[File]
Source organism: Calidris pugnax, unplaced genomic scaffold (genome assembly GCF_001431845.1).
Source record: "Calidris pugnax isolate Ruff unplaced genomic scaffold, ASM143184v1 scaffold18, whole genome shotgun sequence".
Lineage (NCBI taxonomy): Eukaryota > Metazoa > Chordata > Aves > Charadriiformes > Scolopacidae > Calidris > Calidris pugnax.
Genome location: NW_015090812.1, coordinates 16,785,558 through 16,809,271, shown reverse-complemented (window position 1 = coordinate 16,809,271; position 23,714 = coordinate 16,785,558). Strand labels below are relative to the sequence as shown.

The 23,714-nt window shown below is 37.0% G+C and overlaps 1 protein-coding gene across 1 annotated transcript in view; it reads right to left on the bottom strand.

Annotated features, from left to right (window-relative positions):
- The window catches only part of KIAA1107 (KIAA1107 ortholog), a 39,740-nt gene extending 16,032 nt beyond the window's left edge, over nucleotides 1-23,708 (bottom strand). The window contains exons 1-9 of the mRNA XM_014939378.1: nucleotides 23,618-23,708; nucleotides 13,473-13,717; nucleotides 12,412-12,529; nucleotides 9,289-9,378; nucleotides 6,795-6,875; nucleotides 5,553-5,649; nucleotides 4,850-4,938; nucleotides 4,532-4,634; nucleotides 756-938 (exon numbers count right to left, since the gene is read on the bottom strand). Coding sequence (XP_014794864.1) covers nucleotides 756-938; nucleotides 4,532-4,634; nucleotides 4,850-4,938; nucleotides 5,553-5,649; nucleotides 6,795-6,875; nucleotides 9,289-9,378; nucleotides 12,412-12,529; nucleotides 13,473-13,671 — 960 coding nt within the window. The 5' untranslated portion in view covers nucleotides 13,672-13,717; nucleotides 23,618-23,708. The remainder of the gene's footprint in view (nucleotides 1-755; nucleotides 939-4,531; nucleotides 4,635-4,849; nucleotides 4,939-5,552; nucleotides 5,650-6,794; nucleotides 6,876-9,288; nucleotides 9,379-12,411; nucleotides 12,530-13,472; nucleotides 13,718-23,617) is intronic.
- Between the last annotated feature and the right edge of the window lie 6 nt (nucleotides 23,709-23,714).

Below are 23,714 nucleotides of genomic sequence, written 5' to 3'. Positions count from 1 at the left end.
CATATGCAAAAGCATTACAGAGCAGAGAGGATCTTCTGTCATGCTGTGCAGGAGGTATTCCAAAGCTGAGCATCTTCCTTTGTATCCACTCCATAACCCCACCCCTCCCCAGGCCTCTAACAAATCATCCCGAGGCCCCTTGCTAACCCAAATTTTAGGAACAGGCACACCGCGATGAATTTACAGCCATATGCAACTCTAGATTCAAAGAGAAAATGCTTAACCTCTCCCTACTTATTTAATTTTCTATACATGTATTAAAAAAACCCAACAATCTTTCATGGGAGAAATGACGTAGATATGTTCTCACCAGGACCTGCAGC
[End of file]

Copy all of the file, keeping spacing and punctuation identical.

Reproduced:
Source organism: Calidris pugnax, unplaced genomic scaffold (genome assembly GCF_001431845.1).
Source record: "Calidris pugnax isolate Ruff unplaced genomic scaffold, ASM143184v1 scaffold18, whole genome shotgun sequence".
Lineage (NCBI taxonomy): Eukaryota > Metazoa > Chordata > Aves > Charadriiformes > Scolopacidae > Calidris > Calidris pugnax.
Genome location: NW_015090812.1, coordinates 16,785,558 through 16,809,271, shown reverse-complemented (window position 1 = coordinate 16,809,271; position 23,714 = coordinate 16,785,558). Strand labels below are relative to the sequence as shown.

The 23,714-nt window shown below is 37.0% G+C and overlaps 1 protein-coding gene across 1 annotated transcript in view; it reads right to left on the bottom strand.

Annotated features, from left to right (window-relative positions):
- The window catches only part of KIAA1107 (KIAA1107 ortholog), a 39,740-nt gene extending 16,032 nt beyond the window's left edge, over nucleotides 1-23,708 (bottom strand). The window contains exons 1-9 of the mRNA XM_014939378.1: nucleotides 23,618-23,708; nucleotides 13,473-13,717; nucleotides 12,412-12,529; nucleotides 9,289-9,378; nucleotides 6,795-6,875; nucleotides 5,553-5,649; nucleotides 4,850-4,938; nucleotides 4,532-4,634; nucleotides 756-938 (exon numbers count right to left, since the gene is read on the bottom strand). Coding sequence (XP_014794864.1) covers nucleotides 756-938; nucleotides 4,532-4,634; nucleotides 4,850-4,938; nucleotides 5,553-5,649; nucleotides 6,795-6,875; nucleotides 9,289-9,378; nucleotides 12,412-12,529; nucleotides 13,473-13,671 — 960 coding nt within the window. The 5' untranslated portion in view covers nucleotides 13,672-13,717; nucleotides 23,618-23,708. The remainder of the gene's footprint in view (nucleotides 1-755; nucleotides 939-4,531; nucleotides 4,635-4,849; nucleotides 4,939-5,552; nucleotides 5,650-6,794; nucleotides 6,876-9,288; nucleotides 9,379-12,411; nucleotides 12,530-13,472; nucleotides 13,718-23,617) is intronic.
- Between the last annotated feature and the right edge of the window lie 6 nt (nucleotides 23,709-23,714).

Below are 23,714 nucleotides of genomic sequence, written 5' to 3'. Positions count from 1 at the left end.
CATATGCAAAAGCATTACAGAGCAGAGAGGATCTTCTGTCATGCTGTGCAGGAGGTATTCCAAAGCTGAGCATCTTCCTTTGTATCCACTCCATAACCCCACCCCTCCCCAGGCCTCTAACAAATCATCCCGAGGCCCCTTGCTAACCCAAATTTTAGGAACAGGCACACCGCGATGAATTTACAGCCATATGCAACTCTAGATTCAAAGAGAAAATGCTTAACCTCTCCCTACTTATTTAATTTTCTATACATGTATTAAAAAAACCCAACAATCTTTCATGGGAGAAATGACGTAGATATGTTCTCACCAGGACCTGCAGC